MINNEAPOLIS – Two days after the streets of Minneapolis were filled with people celebrating a police officer’s conviction for the murder of George Floyd, the city returned Thursday to a period of mourning for another black man killed by a police officer.
Politicians, religious leaders and relatives of others killed by police, including Breonna Taylor’s boyfriend and families of Philando Castile and Oscar Grant, have been crowded into a church for Daunte Wright’s funeral. Many had come from across the country to pay their respects to Mr. Wright, the 20-year-old man who was shot dead by an officer in suburban Minneapolis at the Brooklyn Center last week during a traffic stop.
Also present were relatives of Emmett Till, the 14-year-old black boy who was lynched in Mississippi in 1955 and whose cousin recently met Philonise Floyd, one of Mr. Floyd’s brothers. After Derek Chauvin, the former Minneapolis police officer who knelt at Mr Floyd’s neck for more than nine minutes, was convicted of murder on Tuesday, Philonise Floyd said he had both thought of Mr. Wright and Emmett Till, whom he called the first George Floyd.
On Thursday, Reverend Al Sharpton delivered Mr. Wright’s eulogy to a grieving family and town. He said he was told Minneapolis had not seen such a large funeral procession since Prince, the musician born and raised in Minneapolis, died in 2016.
“Well, we’ve come to bury the Prince of Brooklyn Center,” Mr. Sharpton said, standing in front of a white coffin covered in red roses. “We come from all over the country because you hurt one of our princes.”
Mr Wright was killed during a traffic stop for an expired recording, in which a police officer also noted that the air freshener hanging from his rearview mirror was an additional offense. His death in the Chauvin trial sparked a wave of protests at the Brooklyn Center that lasted more than a week.
“You thought he was just a kid with an air freshener,” Mr. Sharpton said. “He was a prince, and all of Minneapolis stopped today to honor the Prince of Brooklyn Center.”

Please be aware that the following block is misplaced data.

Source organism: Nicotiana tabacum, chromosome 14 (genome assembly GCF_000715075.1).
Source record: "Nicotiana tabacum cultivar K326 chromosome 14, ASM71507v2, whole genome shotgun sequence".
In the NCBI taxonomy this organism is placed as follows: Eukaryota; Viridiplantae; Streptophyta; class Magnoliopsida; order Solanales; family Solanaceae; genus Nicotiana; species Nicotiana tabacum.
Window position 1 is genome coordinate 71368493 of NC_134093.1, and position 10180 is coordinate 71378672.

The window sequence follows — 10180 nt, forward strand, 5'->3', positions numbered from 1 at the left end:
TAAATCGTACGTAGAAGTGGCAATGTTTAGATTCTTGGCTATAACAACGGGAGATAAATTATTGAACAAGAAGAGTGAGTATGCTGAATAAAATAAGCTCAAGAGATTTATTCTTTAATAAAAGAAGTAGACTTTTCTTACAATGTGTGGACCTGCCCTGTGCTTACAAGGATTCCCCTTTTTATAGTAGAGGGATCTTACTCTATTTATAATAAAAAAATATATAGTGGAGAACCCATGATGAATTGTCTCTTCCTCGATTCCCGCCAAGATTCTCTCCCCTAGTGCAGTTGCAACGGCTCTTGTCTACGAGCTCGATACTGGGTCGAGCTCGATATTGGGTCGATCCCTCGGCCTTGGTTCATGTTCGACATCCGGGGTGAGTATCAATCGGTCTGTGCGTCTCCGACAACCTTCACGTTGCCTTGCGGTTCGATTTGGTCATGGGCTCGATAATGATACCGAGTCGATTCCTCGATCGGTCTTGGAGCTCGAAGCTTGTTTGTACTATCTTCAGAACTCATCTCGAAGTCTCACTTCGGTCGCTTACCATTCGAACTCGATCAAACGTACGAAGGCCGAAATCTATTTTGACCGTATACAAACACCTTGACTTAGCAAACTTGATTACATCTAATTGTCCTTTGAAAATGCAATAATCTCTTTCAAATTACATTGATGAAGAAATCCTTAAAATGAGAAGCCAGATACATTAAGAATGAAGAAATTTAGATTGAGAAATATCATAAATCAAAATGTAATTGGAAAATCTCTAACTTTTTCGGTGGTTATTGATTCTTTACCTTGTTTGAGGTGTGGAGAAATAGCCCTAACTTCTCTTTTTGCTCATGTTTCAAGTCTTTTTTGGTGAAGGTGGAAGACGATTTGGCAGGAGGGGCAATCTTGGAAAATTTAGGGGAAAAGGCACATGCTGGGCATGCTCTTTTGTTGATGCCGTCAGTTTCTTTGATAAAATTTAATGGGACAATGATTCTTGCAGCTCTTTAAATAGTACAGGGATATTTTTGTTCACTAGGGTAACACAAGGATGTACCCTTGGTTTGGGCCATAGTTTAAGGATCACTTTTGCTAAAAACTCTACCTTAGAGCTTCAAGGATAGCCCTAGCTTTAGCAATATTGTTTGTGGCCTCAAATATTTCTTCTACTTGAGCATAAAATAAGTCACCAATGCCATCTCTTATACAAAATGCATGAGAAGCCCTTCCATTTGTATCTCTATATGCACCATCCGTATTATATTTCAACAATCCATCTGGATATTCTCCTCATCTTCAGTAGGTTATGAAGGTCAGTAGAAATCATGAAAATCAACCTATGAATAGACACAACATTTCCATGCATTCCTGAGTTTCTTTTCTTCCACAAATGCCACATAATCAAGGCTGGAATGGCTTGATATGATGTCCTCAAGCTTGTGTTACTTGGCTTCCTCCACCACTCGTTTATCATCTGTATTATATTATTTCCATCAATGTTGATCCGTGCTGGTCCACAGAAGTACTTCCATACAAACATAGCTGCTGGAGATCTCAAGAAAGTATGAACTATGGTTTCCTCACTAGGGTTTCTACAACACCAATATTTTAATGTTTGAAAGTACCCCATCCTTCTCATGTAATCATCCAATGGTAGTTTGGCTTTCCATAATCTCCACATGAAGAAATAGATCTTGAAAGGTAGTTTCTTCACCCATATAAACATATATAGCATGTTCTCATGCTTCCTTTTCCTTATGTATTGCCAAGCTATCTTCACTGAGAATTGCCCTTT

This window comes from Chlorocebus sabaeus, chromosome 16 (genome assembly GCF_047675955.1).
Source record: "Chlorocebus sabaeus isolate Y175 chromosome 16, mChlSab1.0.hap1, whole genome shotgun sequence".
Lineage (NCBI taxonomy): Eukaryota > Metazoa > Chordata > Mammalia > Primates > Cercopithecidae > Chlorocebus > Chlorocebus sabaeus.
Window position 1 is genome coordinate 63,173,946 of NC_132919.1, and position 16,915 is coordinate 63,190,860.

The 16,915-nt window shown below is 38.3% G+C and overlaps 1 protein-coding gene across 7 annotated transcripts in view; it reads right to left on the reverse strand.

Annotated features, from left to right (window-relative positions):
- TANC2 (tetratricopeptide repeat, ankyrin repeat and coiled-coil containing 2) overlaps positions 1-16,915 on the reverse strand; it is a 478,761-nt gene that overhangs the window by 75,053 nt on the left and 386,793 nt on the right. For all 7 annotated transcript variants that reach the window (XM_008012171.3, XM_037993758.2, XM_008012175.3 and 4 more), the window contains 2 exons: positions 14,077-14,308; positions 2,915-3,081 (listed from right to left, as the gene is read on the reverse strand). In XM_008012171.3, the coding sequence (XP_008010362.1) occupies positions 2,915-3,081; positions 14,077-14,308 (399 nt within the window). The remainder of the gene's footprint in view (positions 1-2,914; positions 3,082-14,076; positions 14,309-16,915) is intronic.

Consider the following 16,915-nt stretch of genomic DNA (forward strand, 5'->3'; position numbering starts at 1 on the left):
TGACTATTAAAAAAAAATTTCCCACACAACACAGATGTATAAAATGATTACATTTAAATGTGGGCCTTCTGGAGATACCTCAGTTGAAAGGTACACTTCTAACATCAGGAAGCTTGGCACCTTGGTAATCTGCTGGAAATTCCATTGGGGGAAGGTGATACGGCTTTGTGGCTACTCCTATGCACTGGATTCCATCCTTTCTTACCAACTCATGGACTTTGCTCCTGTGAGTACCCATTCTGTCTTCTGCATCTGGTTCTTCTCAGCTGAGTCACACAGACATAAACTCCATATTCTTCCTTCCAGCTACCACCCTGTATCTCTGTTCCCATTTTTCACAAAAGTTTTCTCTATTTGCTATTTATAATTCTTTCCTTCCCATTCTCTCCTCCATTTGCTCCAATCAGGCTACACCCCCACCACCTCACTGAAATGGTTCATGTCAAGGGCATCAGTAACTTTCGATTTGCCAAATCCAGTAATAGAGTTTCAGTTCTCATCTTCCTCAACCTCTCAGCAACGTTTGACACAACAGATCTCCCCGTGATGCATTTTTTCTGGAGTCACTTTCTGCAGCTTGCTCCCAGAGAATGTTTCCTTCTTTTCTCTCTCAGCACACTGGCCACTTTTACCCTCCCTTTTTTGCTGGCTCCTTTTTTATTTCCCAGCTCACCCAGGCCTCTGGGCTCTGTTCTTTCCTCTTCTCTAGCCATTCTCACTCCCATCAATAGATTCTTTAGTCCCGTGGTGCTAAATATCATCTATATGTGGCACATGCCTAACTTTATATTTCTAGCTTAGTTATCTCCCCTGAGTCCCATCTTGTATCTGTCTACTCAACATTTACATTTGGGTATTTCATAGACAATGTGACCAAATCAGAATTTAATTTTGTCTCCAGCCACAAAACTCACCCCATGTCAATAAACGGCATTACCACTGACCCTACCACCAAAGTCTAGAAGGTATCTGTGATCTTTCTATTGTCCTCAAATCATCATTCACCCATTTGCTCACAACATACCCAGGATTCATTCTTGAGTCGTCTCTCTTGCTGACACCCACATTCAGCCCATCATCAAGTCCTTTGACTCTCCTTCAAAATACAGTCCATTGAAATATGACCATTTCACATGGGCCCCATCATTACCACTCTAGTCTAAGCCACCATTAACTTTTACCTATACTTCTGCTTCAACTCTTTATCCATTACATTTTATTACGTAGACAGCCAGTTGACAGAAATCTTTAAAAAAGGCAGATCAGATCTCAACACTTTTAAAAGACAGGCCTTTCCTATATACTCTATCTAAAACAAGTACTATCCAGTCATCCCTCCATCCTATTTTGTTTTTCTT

Through tears, Mr. Wright’s parents remembered him in service as a loving son, a classy clown, and a new father, whose child, Daunte Jr., did not even 2 years.
“He always said he was eager to make his son proud,” said Katie Wright, Mr. Wright’s mother. “Junior was the joy of his life, and he lived for him every day, and now he won’t be able to see him.”
Governor Tim Walz and Senator Amy Klobuchar of Minnesota each offered their condolences to the Wright family during the service, and Representative Ilhan Omar presented her parents with a flag she said flew over the U.S. Capitol in her memory.
Ben Crump, an attorney for the Mr. Wright and Mr. Floyd families, said the families would “walk hand in hand” until Mr. Wright’s family got justice, and he called Keith Ellison, the Minnesota attorney general whose office prosecuted Mr. Chauvin and who was seated at the front of the church, to “enable us to obtain full justice in court”.
Kimberly Potter, the white officer who shot Mr. Wright, resigned from the police service and was charged with second degree manslaughter. Authorities said she thought she was using her Taser when she shot Mr. Wright in the chest, and body camera video showed she yelled “Taser” several times before firing it. his weapon. Mr Wright had walked away from the police officers and got back into his car after attempting to arrest him on a warrant for missing a court appearance on a firearms charge.
Thursday’s funeral service strongly recalled that the toll of police violence has lasted during and since Mr. Chauvin’s trial. On average, about three people a day were killed by police during the trial, and minutes before the verdict was read, an officer in Columbus, Ohio, shot dead a teenage girl rushing towards another girl. with a knife, sparking more protests.
Outside the Shiloh Temple international ministries ahead of Thursday’s funeral, Diamond Hurd, a friend of Mr. Wright’s, smiled as she stood in the sun and recalled how Mr. Wright asked for her number phone call to his mother when they first met at a gas station years ago.
“He was a great father to his son and he loved his son so much,” she says.
Across the street, Brianna Patterson and a friend watched people walk into the church and think about their own children and how to protect them from the police.
“Every time my 22-year-old goes out I want to keep him home,” Ms. Patterson said. “It’s been happening ever since I twinkled in my mom’s eyes. This has been happening since my mom is flicker.
Eric Killelea contributed reporting from Minneapolis.